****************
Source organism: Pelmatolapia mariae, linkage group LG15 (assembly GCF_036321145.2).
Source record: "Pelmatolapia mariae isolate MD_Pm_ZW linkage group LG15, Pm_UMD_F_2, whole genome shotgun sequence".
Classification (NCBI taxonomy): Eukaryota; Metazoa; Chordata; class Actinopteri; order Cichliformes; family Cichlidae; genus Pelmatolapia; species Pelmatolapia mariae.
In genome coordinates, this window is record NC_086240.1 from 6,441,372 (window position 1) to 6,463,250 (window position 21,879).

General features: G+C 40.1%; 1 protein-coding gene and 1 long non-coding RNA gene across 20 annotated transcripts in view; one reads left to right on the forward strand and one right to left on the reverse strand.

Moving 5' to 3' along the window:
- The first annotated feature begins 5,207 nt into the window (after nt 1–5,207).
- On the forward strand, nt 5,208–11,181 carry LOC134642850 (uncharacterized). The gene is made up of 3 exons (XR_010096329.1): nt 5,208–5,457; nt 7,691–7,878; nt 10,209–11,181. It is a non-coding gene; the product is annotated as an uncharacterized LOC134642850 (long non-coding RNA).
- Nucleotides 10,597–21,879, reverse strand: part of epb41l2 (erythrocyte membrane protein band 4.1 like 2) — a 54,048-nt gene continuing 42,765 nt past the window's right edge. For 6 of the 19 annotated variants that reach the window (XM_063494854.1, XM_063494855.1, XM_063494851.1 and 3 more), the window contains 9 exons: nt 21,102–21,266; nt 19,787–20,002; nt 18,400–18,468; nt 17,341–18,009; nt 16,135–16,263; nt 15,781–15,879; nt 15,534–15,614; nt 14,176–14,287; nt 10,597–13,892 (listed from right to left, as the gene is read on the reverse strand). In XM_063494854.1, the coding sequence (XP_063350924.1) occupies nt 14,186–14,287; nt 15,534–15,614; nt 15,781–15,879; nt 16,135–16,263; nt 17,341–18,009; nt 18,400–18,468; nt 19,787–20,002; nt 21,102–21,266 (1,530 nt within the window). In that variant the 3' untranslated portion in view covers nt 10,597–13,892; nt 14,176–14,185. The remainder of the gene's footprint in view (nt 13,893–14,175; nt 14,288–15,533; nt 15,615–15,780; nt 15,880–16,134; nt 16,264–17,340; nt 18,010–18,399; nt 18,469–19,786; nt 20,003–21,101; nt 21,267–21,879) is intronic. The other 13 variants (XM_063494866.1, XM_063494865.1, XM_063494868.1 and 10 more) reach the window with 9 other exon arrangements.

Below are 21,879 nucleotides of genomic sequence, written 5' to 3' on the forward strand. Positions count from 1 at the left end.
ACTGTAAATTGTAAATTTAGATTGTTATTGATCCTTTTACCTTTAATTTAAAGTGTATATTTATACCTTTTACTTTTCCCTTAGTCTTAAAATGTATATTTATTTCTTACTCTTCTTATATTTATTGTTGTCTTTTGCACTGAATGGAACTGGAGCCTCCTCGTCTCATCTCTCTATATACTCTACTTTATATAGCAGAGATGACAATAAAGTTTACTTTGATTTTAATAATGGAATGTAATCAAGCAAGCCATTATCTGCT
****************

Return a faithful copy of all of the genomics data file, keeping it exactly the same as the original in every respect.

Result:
Source organism: Pelmatolapia mariae, linkage group LG15 (assembly GCF_036321145.2).
Source record: "Pelmatolapia mariae isolate MD_Pm_ZW linkage group LG15, Pm_UMD_F_2, whole genome shotgun sequence".
Classification (NCBI taxonomy): Eukaryota; Metazoa; Chordata; class Actinopteri; order Cichliformes; family Cichlidae; genus Pelmatolapia; species Pelmatolapia mariae.
In genome coordinates, this window is record NC_086240.1 from 6,441,372 (window position 1) to 6,463,250 (window position 21,879).

General features: G+C 40.1%; 1 protein-coding gene and 1 long non-coding RNA gene across 20 annotated transcripts in view; one reads left to right on the forward strand and one right to left on the reverse strand.

Moving 5' to 3' along the window:
- The first annotated feature begins 5,207 nt into the window (after nt 1–5,207).
- On the forward strand, nt 5,208–11,181 carry LOC134642850 (uncharacterized). The gene is made up of 3 exons (XR_010096329.1): nt 5,208–5,457; nt 7,691–7,878; nt 10,209–11,181. It is a non-coding gene; the product is annotated as an uncharacterized LOC134642850 (long non-coding RNA).
- Nucleotides 10,597–21,879, reverse strand: part of epb41l2 (erythrocyte membrane protein band 4.1 like 2) — a 54,048-nt gene continuing 42,765 nt past the window's right edge. For 6 of the 19 annotated variants that reach the window (XM_063494854.1, XM_063494855.1, XM_063494851.1 and 3 more), the window contains 9 exons: nt 21,102–21,266; nt 19,787–20,002; nt 18,400–18,468; nt 17,341–18,009; nt 16,135–16,263; nt 15,781–15,879; nt 15,534–15,614; nt 14,176–14,287; nt 10,597–13,892 (listed from right to left, as the gene is read on the reverse strand). In XM_063494854.1, the coding sequence (XP_063350924.1) occupies nt 14,186–14,287; nt 15,534–15,614; nt 15,781–15,879; nt 16,135–16,263; nt 17,341–18,009; nt 18,400–18,468; nt 19,787–20,002; nt 21,102–21,266 (1,530 nt within the window). In that variant the 3' untranslated portion in view covers nt 10,597–13,892; nt 14,176–14,185. The remainder of the gene's footprint in view (nt 13,893–14,175; nt 14,288–15,533; nt 15,615–15,780; nt 15,880–16,134; nt 16,264–17,340; nt 18,010–18,399; nt 18,469–19,786; nt 20,003–21,101; nt 21,267–21,879) is intronic. The other 13 variants (XM_063494866.1, XM_063494865.1, XM_063494868.1 and 10 more) reach the window with 9 other exon arrangements.

Below are 21,879 nucleotides of genomic sequence, written 5' to 3' on the forward strand. Positions count from 1 at the left end.
ACTGTAAATTGTAAATTTAGATTGTTATTGATCCTTTTACCTTTAATTTAAAGTGTATATTTATACCTTTTACTTTTCCCTTAGTCTTAAAATGTATATTTATTTCTTACTCTTCTTATATTTATTGTTGTCTTTTGCACTGAATGGAACTGGAGCCTCCTCGTCTCATCTCTCTATATACTCTACTTTATATAGCAGAGATGACAATAAAGTTTACTTTGATTTTAATAATGGAATGTAATCAAGCAAGCCATTATCTGCT